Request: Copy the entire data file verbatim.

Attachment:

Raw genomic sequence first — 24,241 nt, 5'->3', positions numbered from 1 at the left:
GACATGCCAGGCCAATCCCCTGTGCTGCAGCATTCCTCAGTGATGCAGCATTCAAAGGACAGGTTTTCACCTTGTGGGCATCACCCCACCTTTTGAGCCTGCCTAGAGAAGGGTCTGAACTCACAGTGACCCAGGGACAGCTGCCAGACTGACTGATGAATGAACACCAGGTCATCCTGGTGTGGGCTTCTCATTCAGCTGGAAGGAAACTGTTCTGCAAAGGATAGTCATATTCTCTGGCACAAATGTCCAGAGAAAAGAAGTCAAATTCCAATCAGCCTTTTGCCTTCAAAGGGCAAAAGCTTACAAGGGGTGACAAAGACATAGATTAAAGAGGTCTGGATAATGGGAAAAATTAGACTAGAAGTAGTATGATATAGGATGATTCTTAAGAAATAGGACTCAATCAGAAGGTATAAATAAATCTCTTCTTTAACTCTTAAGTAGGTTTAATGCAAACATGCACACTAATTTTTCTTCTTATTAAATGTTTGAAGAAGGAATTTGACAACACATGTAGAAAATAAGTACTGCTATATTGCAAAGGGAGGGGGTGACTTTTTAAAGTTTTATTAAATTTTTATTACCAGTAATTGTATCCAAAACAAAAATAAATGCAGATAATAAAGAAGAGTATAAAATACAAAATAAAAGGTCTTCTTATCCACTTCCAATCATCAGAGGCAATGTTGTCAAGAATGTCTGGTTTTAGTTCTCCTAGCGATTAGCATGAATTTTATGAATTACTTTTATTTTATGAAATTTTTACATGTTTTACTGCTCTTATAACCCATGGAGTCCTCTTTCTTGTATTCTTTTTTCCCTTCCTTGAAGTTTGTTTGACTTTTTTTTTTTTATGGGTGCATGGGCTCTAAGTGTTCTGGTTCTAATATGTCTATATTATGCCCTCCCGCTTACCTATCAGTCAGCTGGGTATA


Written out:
Raw genomic sequence first — 24,241 nt, 5'->3', positions numbered from 1 at the left:
GACATGCCAGGCCAATCCCCTGTGCTGCAGCATTCCTCAGTGATGCAGCATTCAAAGGACAGGTTTTCACCTTGTGGGCATCACCCCACCTTTTGAGCCTGCCTAGAGAAGGGTCTGAACTCACAGTGACCCAGGGACAGCTGCCAGACTGACTGATGAATGAACACCAGGTCATCCTGGTGTGGGCTTCTCATTCAGCTGGAAGGAAACTGTTCTGCAAAGGATAGTCATATTCTCTGGCACAAATGTCCAGAGAAAAGAAGTCAAATTCCAATCAGCCTTTTGCCTTCAAAGGGCAAAAGCTTACAAGGGGTGACAAAGACATAGATTAAAGAGGTCTGGATAATGGGAAAAATTAGACTAGAAGTAGTATGATATAGGATGATTCTTAAGAAATAGGACTCAATCAGAAGGTATAAATAAATCTCTTCTTTAACTCTTAAGTAGGTTTAATGCAAACATGCACACTAATTTTTCTTCTTATTAAATGTTTGAAGAAGGAATTTGACAACACATGTAGAAAATAAGTACTGCTATATTGCAAAGGGAGGGGGTGACTTTTTAAAGTTTTATTAAATTTTTATTACCAGTAATTGTATCCAAAACAAAAATAAATGCAGATAATAAAGAAGAGTATAAAATACAAAATAAAAGGTCTTCTTATCCACTTCCAATCATCAGAGGCAATGTTGTCAAGAATGTCTGGTTTTAGTTCTCCTAGCGATTAGCATGAATTTTATGAATTACTTTTATTTTATGAAATTTTTACATGTTTTACTGCTCTTATAACCCATGGAGTCCTCTTTCTTGTATTCTTTTTTCCCTTCCTTGAAGTTTGTTTGACTTTTTTTTTTTTATGGGTGCATGGGCTCTAAGTGTTCTGGTTCTAATATGTCTATATTATGCCCTCCCGCTTACCTATCAGTCAGCTGGGTATA